The present invention advantageously provides a novel variable frequency motor controller including a interrupt module capable of interrupting incoming power to the controller in the event the controller detects an undesirable condition, such as an overload or short circuit. An actuator in the interrupt module may be tripped by the controller or may be opened and locked out manually for servicing the motor or drive system. Because in automatic operation the interrupter is commanded by the controller, tripping is extremely fast and can be controlled by criteria set in the control routine implemented by the controller. This flexibility in control can avoid unwanted or unnecessary trips while allowing power to be disconnected in anticipation of overload and upon the occurrence of other events as detected by the controller. Moreover, by coupling the controller to a larger control network, power can be interrupted by remote operation or upon the occurrence of remotely sensed events.
In accordance with a first aspect of the invention, a controller for regulating the operation of an electric motor includes a rectifying circuit, an inverting circuit, a power interrupter assembly, a switching device and a control circuit. The rectifying circuit is coupled to a plurality of incoming power conductors for converting alternating current power from a source to direct current power. The inverting circuit, coupled to the rectifying circuit via a direct current bus, converts the direct current power from the rectifying circuit to controlled alternating current power for driving the motor. The power interrupter assembly includes a circuit interrupter coupled to the rectifying circuit via the incoming power conductors. The interrupter is configured for coupling to the source of alternating current power. The interrupter is movable between closed and opened positions for selectively transmitting and interrupting power to the rectifying circuit. The interrupter assembly also includes an actuator for opening the interrupter in response to an interrupt command signal. The switching device is coupled to the actuator and to the control circuit and applies the circuit interrupt command signal to the actuator in response to a control signal fron the control circuit. The control circuit is coupled to the switching device and applies a command signal to the switching device to cause interruption of power to the rectifying circuit.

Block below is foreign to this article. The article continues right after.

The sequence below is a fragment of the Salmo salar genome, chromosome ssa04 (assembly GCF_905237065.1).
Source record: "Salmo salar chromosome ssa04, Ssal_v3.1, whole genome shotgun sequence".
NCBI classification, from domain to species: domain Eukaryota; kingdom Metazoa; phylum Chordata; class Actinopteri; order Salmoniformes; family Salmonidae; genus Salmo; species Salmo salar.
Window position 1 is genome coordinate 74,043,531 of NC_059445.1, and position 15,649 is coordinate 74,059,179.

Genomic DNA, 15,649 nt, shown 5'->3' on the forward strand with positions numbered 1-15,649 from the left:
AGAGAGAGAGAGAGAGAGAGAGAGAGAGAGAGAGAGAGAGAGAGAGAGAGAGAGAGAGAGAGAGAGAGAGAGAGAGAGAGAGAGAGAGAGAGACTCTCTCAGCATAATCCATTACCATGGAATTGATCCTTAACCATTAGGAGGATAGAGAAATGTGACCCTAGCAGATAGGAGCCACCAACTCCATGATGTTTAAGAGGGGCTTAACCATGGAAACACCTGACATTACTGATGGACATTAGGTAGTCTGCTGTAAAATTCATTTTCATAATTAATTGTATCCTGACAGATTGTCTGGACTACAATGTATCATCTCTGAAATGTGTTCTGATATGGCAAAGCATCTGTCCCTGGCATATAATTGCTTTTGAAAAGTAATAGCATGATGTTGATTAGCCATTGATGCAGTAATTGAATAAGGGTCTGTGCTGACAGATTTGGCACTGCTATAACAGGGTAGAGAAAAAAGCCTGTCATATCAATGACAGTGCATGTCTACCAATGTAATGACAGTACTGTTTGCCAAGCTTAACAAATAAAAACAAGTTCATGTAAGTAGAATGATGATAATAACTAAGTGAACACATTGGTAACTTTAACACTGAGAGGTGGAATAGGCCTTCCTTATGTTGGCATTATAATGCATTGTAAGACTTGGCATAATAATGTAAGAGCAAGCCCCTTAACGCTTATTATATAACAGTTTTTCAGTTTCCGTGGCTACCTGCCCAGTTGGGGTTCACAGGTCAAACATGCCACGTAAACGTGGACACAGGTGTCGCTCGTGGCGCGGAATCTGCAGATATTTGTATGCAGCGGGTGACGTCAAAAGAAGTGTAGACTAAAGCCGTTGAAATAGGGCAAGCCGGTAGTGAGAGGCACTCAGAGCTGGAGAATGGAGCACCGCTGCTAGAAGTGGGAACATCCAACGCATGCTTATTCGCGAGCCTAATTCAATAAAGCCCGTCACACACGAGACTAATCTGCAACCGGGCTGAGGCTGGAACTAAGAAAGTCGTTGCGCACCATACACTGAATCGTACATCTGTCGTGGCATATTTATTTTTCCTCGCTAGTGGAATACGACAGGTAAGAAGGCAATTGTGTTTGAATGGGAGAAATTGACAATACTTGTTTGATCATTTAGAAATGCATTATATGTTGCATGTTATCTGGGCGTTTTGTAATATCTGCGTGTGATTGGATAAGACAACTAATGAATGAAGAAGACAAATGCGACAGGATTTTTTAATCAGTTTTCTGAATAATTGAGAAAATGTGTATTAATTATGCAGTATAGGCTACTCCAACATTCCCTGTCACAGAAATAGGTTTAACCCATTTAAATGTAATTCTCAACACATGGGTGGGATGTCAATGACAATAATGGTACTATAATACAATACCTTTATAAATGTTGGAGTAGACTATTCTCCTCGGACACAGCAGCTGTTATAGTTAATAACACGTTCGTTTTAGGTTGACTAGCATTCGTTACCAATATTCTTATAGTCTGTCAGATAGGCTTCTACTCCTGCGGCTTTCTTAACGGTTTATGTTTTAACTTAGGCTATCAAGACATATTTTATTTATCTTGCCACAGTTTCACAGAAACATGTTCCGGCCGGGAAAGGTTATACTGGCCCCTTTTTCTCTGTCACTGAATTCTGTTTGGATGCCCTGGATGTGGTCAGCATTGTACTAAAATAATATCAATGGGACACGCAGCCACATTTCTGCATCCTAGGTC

In accordance with another aspect of the invention, a power interrupter module is provided in a motor controller. The motor controller is of the type including a rectifying circuit, an inverting circuit, a switching device and a control circuit. The rectifying circuit is coupled to a plurality of incoming power conductors for converting alternating current power from a source to direct current power. The inverting circuit, coupled to the rectifying circuit via a direct current bus, converts direct current power from the rectifying circuit to controlled alternating current power for driving a motor. The switching device provides a circuit interrupt command signal in response to a control signal and the control circuit, coupled to the switching device, generates and applies a control signal to the switching device to cause interruption of power to the rectifying circuit. The power interrupter module includes a circuit interrupter for coupling between the rectifying circuit via the incoming power conductors and the source of alternating current power. The circuit interrupter is movable between closed and opened positions for selectively transmitting and interrupting power to the rectifying circuit. The module further includes an actuator for opening the circuit interrupter in response to the circuit interrupt command signal from the switching device.
In accordance with a further aspect of the invention, a method is provided for interrupting power to a motor controller. The motor controller includes motor drive circuitry comprising a rectifying circuit, an inverting circuit and a control circuit. The rectifying circuit may be coupled to a plurality of incoming power conductors for converting alternating current power from a source to direct current power. The inverting circuit is coupled to the rectifying circuit via a direct current bus and converts the direct current power to controlled alternating current power for driving the motor in response to control signals. The control circuit is coupled to the inverting circuit and generates and applies control signals to the inverting circuit to control its operation. The controller further includes a monitoring circuit coupled to the motor drive circuitry for detecting operating conditions of the motor controller. The method includes the steps of monitoring operating conditions of the motor drive circuitry and identifying trip conditions requiring removal of power to the motor controller. In response to such trip conditions, a circuit interrupt command signal is generated and applied to a circuit interrupter to remove incoming power to the motor controller.